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Afghan security forces near the site of a Taliban attack in Ghazni in April 2018. Photo: Akeria Hashimi/AFP/Getty Images

The U.S. military has ended its long-running assessments of how much territory in Afghanistan is controlled by the Taliban, the latest move to limit the information the American public has about the 17-year-old war, per the NY Times.

Why it matters: John Sopko, the U.S. inspector general for Afghanistan reconstruction, told the Times the move was "like turning off the scoreboard at a football game and saying scoring a touchdown or field goal isn't important." He added that it will ensure "the only people who don't know what's going on and how good or bad a job we're doing are the people paying for it — the American taxpayers."

On the one hand: A U.S. military spokesman, Col. Dave Butler, told the Times the assessments were "subjective" and "did little to serve our mission of protecting our citizens and allies."

On the other: Bill Roggio, an expert at the Foundation for the Defense of Democracies, told the Times that the assessments "highlight failure": "Make no mistake, if these assessments showed the Afghan military retaking lost ground, the U.S. military would continue to publish the information."

What to watch: A new round of talks between the U.S. and the Taliban began today in Qatar. They're aimed at securing a peace agreement, but have been criticized by Afghan officials who are wary of being left out of negotiations over the country's future.

Go deeper: 17 years later, Americans tend to consider Afghanistan a failure.

Go deeper

Ben Geman, author of Generate
5 mins ago - Energy & Environment

Report: John Kerry plans to visit China ahead of Biden's climate summit

John Kerry. Photo: Zach Gibson / Stringer

John Kerry, President Biden's special climate envoy, is expected to travel to China next week for meetings with officials aimed at boosting collaboration, the Washington Post reported Saturday.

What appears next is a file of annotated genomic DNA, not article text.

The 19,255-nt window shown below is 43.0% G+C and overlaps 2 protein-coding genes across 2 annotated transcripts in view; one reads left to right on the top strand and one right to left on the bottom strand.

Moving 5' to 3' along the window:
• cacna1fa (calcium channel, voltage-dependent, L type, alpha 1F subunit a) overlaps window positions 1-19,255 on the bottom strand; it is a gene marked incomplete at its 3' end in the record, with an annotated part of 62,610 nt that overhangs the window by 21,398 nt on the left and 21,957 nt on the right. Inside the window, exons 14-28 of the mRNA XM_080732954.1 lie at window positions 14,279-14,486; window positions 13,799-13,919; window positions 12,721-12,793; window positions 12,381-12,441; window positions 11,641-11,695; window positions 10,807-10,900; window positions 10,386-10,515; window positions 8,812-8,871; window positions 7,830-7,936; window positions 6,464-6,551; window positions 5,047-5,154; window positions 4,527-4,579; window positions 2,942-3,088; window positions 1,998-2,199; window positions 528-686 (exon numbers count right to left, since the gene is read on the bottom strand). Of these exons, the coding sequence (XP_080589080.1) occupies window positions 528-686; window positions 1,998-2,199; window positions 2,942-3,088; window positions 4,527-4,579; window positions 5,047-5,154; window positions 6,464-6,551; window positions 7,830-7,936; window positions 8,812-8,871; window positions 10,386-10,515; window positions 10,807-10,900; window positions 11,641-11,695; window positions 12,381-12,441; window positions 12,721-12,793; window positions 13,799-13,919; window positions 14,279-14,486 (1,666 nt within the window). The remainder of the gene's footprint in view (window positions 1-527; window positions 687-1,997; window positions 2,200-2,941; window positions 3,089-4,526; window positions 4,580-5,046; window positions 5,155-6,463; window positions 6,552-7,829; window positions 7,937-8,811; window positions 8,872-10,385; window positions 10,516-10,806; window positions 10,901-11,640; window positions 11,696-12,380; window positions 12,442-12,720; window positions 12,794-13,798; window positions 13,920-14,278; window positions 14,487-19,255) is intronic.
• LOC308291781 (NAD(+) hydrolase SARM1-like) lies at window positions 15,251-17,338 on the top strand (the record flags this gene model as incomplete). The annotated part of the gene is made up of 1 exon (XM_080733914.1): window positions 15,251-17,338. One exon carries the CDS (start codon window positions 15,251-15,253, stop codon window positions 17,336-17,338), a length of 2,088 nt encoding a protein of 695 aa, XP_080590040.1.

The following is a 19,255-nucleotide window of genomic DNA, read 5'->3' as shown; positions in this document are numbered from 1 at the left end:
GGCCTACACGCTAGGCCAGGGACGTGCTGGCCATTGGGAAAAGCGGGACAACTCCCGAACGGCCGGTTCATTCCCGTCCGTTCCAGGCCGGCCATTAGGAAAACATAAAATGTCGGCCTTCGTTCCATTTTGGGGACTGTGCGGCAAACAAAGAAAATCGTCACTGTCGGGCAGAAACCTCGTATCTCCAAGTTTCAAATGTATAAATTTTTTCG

Why it matters: China is the world's largest carbon dioxide emitter and the U.S. is second-largest.

Updated 2 hours ago - Politics & Policy

Coronavirus dashboard

Illustration: Annelise Capossela/Axios

  1. Health: Coronavirus cases hold steady at 65,000 per day — CDC declares racism "a serious public health threat" — WHO official: Brazil is dealing with "raging inferno" of a COVID outbreak
  2. Vaccines: America may be close to hitting a vaccine wall — Pfizer asks FDA to expand COVID vaccine authorization to adolescents — CDC says Johnson & Johnson vaccine supply will drop 80% next week.
  3. Economy: Treasury says over 156 million stimulus payments sent out since March — More government spending expected as IMF projects 6% global GDP growth.
  4. Politics: Supreme Court ends California's coronavirus restrictions on home religious meetings
  5. Variant tracker: Where different strains are spreading.

Second senior Matt Gaetz aide resigns amid federal investigation

Rep. Matt Gaetz (R-Fla.) walking out of the Capitol in January 2021. Photo: Stefani Reynolds/Bloomberg via Getty Images

Devin Murphy, Rep. Matt Gaetz's legislative director, has stepped down amid a federal investigation into sex trafficking allegations against the Florida Republican congressman, the New York Times first reported and Axios has confirmed.

The latest: "It's been real," Murphy wrote in an email, obtained by Axios, to Republican legislative directors on Saturday morning, with the subject line: "Well...bye."